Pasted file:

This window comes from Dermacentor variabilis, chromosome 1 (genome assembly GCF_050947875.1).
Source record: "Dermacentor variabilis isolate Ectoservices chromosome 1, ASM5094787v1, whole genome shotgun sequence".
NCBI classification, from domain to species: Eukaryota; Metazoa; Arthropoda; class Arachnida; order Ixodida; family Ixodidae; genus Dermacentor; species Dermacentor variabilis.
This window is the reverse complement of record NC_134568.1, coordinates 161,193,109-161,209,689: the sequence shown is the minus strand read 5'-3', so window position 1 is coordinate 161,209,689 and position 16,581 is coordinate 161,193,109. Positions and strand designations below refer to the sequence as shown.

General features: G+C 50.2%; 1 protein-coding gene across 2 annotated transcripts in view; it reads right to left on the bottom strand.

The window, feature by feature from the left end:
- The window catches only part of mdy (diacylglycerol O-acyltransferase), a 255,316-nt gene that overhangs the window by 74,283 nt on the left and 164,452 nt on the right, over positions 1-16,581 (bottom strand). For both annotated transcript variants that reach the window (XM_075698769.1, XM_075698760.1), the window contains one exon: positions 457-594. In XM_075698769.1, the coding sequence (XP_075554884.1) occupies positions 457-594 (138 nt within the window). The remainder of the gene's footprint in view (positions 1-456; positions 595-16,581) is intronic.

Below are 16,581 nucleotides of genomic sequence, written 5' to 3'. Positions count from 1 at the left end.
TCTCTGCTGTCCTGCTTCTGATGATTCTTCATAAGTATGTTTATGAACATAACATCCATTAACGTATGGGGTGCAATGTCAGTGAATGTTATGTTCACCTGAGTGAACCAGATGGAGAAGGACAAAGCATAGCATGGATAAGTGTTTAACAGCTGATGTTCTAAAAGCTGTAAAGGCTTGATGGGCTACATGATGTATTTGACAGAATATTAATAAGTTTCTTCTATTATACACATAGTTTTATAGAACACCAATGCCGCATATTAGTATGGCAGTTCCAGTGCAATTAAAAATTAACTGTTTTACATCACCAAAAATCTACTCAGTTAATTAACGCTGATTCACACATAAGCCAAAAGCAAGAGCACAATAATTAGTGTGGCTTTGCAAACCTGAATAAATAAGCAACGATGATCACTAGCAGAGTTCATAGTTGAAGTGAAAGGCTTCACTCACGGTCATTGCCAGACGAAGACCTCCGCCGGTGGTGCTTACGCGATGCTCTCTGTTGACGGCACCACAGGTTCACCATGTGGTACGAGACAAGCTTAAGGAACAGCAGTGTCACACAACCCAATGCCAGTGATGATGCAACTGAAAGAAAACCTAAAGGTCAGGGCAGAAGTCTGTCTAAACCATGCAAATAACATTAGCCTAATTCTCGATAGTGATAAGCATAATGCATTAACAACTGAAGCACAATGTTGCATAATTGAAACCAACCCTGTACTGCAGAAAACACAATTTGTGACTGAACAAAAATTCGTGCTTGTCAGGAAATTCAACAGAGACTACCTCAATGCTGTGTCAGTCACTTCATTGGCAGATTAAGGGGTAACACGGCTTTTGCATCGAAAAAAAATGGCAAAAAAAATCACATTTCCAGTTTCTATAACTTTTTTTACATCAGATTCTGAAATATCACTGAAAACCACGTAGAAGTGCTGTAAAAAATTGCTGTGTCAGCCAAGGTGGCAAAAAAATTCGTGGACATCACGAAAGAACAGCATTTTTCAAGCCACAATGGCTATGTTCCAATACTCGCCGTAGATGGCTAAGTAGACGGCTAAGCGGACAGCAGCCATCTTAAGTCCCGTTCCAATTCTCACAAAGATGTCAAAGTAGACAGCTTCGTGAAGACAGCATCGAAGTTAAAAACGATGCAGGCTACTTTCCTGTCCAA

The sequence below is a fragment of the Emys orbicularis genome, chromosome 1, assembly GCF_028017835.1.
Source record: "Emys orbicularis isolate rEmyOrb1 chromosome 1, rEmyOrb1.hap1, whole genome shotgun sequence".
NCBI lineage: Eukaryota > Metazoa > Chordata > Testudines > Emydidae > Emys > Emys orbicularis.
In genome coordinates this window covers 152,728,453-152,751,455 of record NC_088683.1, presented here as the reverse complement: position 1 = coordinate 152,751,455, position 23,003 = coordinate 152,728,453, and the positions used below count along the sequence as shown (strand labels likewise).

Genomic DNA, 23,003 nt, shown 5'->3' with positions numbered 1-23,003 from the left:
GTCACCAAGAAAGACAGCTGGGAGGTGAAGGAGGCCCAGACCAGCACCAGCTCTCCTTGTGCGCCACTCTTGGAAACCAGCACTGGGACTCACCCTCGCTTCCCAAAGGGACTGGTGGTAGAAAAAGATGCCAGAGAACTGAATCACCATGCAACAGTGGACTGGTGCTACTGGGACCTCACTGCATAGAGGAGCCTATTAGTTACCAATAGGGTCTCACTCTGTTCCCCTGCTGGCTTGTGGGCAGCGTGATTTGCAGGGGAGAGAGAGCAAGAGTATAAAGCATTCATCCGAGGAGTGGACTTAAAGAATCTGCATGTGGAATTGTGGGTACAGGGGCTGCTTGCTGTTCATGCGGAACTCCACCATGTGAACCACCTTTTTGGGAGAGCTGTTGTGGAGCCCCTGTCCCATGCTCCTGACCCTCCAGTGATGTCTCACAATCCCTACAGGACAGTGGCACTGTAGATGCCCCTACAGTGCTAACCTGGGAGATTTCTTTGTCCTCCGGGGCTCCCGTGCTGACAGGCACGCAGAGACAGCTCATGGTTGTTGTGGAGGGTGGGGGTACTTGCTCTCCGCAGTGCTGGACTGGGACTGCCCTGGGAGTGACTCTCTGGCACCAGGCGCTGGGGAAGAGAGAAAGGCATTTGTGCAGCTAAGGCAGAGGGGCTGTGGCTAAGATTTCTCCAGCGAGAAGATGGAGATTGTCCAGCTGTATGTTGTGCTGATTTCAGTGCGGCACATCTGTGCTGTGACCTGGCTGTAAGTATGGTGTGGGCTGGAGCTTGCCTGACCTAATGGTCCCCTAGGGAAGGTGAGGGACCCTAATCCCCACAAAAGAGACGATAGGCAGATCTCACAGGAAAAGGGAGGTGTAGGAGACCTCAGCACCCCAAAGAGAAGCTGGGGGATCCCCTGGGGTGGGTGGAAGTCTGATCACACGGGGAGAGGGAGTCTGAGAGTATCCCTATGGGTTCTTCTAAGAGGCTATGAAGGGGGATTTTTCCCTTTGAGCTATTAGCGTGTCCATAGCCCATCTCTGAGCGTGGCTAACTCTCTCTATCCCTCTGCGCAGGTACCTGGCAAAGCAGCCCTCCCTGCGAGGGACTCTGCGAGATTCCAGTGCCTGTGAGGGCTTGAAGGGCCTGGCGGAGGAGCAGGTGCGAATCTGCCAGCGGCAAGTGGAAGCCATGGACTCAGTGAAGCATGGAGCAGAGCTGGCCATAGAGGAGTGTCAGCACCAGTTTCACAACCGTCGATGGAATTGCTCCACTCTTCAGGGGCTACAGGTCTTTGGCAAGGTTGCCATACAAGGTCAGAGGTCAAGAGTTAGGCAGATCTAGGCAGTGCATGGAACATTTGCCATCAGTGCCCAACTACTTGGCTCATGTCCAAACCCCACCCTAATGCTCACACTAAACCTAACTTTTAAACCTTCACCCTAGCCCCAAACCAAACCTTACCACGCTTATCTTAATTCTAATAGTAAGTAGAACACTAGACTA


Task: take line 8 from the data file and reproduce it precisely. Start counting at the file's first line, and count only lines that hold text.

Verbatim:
Below are 16,581 nucleotides of genomic sequence, written 5' to 3'. Positions count from 1 at the left end.